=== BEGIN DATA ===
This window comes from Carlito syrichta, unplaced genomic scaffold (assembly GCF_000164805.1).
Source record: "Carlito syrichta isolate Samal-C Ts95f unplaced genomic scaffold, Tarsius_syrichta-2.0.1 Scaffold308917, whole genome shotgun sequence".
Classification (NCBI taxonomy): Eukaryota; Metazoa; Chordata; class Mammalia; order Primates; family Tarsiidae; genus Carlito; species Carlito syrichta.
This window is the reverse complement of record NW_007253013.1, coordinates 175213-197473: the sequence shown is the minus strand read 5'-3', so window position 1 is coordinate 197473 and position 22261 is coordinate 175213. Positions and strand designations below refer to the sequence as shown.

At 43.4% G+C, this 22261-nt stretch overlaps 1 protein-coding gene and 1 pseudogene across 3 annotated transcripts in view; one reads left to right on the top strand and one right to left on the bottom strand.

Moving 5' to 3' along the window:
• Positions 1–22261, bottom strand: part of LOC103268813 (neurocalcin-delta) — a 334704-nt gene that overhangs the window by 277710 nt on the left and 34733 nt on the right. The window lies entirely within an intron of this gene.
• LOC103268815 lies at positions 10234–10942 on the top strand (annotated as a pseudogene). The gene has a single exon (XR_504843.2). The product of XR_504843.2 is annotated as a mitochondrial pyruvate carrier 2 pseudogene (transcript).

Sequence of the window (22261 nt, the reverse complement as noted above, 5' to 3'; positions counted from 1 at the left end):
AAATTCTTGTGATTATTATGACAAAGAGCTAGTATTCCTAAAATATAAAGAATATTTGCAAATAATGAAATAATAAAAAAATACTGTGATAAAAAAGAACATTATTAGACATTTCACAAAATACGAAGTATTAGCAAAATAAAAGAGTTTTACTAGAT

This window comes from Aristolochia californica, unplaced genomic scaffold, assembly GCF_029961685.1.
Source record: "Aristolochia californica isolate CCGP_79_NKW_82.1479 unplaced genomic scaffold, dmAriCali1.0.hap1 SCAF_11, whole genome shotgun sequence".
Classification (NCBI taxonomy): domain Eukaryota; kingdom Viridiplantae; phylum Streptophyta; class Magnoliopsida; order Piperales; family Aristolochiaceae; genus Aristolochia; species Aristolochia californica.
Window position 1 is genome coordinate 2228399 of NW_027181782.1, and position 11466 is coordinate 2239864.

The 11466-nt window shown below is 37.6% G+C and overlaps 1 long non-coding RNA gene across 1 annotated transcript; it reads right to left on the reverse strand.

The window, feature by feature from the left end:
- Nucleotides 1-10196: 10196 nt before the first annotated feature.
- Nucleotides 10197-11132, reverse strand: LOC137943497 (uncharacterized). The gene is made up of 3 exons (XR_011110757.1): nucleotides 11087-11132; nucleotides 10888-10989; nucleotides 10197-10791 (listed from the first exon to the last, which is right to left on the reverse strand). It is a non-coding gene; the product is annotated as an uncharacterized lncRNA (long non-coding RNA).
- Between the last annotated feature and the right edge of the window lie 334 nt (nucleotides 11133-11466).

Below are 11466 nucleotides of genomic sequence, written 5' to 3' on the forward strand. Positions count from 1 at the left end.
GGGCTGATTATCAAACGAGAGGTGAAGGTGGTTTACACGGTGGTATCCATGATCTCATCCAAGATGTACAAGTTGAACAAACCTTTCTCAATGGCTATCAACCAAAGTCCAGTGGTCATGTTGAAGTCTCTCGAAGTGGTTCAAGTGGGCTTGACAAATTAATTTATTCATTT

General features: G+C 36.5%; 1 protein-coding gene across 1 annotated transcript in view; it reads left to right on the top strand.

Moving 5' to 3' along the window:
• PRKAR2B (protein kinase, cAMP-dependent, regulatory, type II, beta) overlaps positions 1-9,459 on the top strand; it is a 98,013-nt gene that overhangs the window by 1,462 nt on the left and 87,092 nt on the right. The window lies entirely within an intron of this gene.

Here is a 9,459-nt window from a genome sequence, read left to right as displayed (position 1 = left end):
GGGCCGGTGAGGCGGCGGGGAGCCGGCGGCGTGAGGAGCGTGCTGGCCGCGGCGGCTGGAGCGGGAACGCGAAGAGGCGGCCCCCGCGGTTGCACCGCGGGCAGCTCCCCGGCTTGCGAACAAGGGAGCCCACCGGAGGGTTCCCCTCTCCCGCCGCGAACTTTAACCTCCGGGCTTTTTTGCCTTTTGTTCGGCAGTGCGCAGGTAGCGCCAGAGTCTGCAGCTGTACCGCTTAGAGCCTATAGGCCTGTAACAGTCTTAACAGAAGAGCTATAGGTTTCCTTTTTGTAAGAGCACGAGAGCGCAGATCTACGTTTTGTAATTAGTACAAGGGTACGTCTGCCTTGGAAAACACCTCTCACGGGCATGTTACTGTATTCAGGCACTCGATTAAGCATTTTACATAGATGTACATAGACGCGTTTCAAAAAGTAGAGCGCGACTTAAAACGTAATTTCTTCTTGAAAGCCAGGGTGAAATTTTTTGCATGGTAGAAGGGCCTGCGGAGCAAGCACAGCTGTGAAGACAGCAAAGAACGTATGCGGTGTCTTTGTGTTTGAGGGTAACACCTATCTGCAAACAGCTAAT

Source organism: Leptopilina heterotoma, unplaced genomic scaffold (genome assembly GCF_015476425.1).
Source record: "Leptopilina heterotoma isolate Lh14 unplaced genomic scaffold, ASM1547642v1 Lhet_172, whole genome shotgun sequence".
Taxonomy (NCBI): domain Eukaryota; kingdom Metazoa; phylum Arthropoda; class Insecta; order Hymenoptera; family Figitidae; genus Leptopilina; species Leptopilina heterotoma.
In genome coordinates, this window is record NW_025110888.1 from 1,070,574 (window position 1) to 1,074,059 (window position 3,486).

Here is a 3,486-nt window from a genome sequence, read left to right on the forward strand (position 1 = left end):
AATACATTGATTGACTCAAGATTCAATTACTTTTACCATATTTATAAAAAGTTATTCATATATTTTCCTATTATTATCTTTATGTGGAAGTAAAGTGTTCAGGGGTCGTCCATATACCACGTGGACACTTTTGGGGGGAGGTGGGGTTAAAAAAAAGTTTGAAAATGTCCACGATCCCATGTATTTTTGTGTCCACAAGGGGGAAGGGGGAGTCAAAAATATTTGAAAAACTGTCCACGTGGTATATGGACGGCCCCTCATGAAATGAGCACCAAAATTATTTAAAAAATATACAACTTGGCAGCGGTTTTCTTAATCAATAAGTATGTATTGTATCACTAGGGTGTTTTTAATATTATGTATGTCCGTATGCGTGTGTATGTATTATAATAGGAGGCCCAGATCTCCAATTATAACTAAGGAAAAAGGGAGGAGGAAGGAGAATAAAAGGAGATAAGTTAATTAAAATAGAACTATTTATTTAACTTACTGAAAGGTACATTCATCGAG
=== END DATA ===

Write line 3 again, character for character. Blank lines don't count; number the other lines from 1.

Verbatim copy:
Classification (NCBI taxonomy): Eukaryota; Metazoa; Chordata; class Mammalia; order Primates; family Tarsiidae; genus Carlito; species Carlito syrichta.